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An Essay Concerning Human Understanding (Clarendon Edition by John Locke

By John Locke

The Nidditch variation of Locke's Essay is often thought of the authoritative model of the textual content. This in brain, the Nidditch textual content is to be shunned for the newbie to Locke. this isn't because of any oversights or editorial intrusion that corrupts the paintings. contemplating Nidditch restored the textual content and shunned the typical editorial tendency to exploit paragraph introductions for every part (which Locke did not), atop of no longer having to take care of translation liberties, it stands because the in simple terms scholarly version of the paintings. notwithstanding, since it is restored to its unique country, one needs to do not forget that capitalization for any and all (deemed) pertinent phrases or words was once a standard perform in the course of Locke's time. As such, readers within the twenty first century commonly affiliate a capitalized letter (unless it's a right identify or name) with a brand new sentence, therefore a brand new proposal. Having to regularly reorganize one's options to comply to Locke's now archaic prose sort (which happens wherever from one to 6 or extra occasions in a regular sentence) distracts from the general content material of the paintings. As such, the reader can be good prompt to procure one other severe version of the paintings and use the Nidditch textual content as a reference device.

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Additional info for An Essay Concerning Human Understanding (Clarendon Edition of the Works of John Locke)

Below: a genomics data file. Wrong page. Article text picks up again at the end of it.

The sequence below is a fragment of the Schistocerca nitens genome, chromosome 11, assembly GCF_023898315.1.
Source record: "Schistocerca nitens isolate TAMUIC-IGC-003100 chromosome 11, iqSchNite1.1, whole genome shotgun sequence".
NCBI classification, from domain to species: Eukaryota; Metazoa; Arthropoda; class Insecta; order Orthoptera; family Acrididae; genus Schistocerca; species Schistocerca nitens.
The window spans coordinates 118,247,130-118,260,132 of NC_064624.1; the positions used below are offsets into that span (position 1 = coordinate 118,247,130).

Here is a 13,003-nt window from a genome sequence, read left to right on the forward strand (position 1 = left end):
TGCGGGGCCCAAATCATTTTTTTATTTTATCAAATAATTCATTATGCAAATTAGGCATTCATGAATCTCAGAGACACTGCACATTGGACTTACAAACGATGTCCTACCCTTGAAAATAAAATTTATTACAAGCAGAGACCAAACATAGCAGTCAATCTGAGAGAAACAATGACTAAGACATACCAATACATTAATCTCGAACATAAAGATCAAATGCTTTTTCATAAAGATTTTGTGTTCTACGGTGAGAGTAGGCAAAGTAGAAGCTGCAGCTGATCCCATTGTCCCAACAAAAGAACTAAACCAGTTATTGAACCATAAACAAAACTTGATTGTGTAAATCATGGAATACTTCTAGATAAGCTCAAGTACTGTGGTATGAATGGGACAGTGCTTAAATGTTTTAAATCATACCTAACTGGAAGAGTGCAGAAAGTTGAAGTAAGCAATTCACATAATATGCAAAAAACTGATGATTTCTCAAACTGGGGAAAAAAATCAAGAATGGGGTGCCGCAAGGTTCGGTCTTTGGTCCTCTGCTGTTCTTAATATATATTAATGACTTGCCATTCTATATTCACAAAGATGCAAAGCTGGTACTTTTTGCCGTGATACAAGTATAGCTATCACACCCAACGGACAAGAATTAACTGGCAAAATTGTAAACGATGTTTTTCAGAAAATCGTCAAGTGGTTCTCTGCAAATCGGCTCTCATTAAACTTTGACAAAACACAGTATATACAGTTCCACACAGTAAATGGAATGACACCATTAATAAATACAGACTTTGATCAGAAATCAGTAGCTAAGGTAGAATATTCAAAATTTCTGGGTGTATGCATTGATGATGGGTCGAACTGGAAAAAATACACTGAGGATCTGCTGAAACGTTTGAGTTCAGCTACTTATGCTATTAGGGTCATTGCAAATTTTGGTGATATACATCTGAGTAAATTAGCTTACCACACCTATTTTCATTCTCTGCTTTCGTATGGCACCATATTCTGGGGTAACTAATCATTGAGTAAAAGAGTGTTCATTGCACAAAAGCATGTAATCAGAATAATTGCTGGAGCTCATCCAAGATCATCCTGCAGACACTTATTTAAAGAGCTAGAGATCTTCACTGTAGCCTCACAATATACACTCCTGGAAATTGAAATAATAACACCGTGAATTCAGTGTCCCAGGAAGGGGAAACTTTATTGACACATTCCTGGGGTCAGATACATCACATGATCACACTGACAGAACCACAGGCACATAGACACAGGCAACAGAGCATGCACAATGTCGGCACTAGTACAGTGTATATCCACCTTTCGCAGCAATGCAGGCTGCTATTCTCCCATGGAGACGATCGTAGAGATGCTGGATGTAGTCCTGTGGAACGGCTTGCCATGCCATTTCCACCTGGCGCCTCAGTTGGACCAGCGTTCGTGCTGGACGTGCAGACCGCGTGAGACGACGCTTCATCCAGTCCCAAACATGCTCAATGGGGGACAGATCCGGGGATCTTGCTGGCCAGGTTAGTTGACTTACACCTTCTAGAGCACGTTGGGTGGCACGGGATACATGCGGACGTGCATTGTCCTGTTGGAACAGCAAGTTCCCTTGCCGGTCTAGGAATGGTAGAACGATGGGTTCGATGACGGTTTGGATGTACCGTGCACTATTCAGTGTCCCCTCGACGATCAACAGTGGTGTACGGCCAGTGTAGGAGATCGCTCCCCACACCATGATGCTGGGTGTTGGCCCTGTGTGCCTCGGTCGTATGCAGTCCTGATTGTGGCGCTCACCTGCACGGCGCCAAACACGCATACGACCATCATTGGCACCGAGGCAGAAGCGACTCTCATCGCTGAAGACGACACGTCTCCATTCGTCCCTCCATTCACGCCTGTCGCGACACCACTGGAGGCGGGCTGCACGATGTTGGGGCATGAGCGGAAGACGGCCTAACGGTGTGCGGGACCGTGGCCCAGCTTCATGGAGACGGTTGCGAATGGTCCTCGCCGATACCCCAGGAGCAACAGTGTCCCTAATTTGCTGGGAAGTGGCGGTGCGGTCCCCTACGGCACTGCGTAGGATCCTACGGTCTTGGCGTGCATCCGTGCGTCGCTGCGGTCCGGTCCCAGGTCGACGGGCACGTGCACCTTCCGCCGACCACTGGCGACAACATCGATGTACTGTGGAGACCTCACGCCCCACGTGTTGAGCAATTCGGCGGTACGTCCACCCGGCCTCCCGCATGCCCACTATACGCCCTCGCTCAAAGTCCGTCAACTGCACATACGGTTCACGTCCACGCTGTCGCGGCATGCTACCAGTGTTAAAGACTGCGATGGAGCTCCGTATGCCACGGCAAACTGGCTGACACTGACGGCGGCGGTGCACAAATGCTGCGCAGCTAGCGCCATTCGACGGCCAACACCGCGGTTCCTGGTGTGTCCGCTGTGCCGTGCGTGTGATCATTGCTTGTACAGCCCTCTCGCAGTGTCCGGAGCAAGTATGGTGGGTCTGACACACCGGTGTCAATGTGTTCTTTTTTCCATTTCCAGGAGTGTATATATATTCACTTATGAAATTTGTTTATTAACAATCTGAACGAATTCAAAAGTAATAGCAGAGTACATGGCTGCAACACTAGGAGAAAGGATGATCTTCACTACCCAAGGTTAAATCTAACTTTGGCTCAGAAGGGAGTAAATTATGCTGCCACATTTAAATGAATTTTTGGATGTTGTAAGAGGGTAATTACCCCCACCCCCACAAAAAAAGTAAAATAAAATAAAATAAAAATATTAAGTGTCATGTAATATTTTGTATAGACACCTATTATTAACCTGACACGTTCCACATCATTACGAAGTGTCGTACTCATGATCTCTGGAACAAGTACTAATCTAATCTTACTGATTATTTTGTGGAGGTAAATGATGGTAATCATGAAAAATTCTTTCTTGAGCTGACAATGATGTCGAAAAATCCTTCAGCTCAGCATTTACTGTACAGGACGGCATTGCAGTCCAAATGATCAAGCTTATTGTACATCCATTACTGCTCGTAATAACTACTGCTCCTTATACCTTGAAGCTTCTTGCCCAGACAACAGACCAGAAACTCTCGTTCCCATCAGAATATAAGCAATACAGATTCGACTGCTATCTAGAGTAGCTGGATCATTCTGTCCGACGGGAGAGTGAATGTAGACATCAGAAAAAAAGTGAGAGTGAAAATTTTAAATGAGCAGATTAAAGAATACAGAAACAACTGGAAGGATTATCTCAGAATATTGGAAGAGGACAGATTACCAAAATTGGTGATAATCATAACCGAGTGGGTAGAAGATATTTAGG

Example text

Such less general propositions known before these universal maxims. , are received as the consequences of those more universal propositions which are looked on as innate principles; since any one, who will but take the pains to observe what passes in the understanding, will certainly find that these, and the like less general propositions, are certainly known, and firmly assented to by those who are utterly ignorant of those more general maxims; and so, being earlier in the mind than those (as they are called) first principles, cannot owe to them the assent wherewith they are received at first hearing.

If assent34 John Locke ing to these maxims, when men come to the use of reason, can be true in any other sense, I desire it may be shown; or at least, how in this, or any other sense, it proves them innate. 15. The steps by which the mind attains several truths. The senses at first let in particular ideas, and furnish the yet empty cabinet, and the mind by degrees growing familiar with some of them, they are lodged in the memory, and names got to them. Afterwards, the mind quired; it being about those first which are imprinted by external things, with which infants have earliest to do, which make the most frequent impressions on their senses.

Not general nor useful,” answered. If it be said, that these propositions, viz. , are not general maxims, nor of any great use, I 38 John Locke answer, that makes nothing to the argument of universal assent upon hearing and understanding. For, if that be the certain mark of innate, whatever proposition can be found that receives general assent as soon as heard and understood, that must be admitted for an innate proposition, as well as this maxim, “That it is impossible for the same thing to be and not to be,” they being upon this ground equal.

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